Andrew Pemberton is a Magento Certified Developer with over 15 years of experience in creating PHP-based websites. He currently works as a Web Developer at Interactive Web Solutions. So, without further ado, let’s see what Andrew has to say.
Cloudways: Andrew, at the moment you are a Magento Web Developer at Interactive Web Solutions. Could you share the highlights of your development career with the readers?
Andrew: I started development when I was about 13. I played around with game website development.
This continued during my time at college and university. During this period, I also worked for some large gaming networks (Gamespy, Wireplay) and I developed and released a moderately successful open-source Content Management System (this was before the days of WordPress!).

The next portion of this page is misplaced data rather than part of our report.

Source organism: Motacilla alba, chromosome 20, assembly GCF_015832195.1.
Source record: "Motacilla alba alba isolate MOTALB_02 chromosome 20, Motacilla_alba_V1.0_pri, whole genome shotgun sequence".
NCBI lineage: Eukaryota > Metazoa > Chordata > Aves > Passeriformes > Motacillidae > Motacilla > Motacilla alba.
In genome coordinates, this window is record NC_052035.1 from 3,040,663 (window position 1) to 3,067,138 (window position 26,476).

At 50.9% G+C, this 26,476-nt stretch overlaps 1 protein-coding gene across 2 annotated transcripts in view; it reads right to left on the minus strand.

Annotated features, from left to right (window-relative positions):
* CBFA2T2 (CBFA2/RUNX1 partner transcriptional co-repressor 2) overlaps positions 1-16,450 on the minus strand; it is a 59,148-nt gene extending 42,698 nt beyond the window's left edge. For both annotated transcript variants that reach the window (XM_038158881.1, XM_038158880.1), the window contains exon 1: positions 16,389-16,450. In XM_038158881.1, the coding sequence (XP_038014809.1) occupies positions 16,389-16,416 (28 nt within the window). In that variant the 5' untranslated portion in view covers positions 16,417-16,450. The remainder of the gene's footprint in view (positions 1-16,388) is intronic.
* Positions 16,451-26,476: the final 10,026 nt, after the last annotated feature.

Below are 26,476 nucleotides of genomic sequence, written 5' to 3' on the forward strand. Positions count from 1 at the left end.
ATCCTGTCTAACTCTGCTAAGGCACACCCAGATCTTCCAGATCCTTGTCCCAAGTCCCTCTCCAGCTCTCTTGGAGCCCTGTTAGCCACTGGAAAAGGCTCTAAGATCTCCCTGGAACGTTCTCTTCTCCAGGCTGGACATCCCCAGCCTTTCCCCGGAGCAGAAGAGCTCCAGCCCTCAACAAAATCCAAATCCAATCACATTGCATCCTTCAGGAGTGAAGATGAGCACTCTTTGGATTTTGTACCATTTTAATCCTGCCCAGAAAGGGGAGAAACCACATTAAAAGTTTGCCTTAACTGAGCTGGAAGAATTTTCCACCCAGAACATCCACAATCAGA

I eventually wound up working at iWeb. Here I started as a bespoke developer, building sites from the ground up over and over again. Fast forward another 10 years, and I am still here; 100% focussed on Magento.
Cloudways: What made you start with Magento? What challenges did you face initially and how did you tackle them?
Andrew: It was around 6-7 years ago when we started to get more and more leads from customers actually requesting Magento as a product.
Initially, I absolutely hated it. Coming from a bespoke background, I thought it was an over-engineered, over-complicated awful, awful piece of software. What used to take me minutes on a bespoke site would now take a day or so.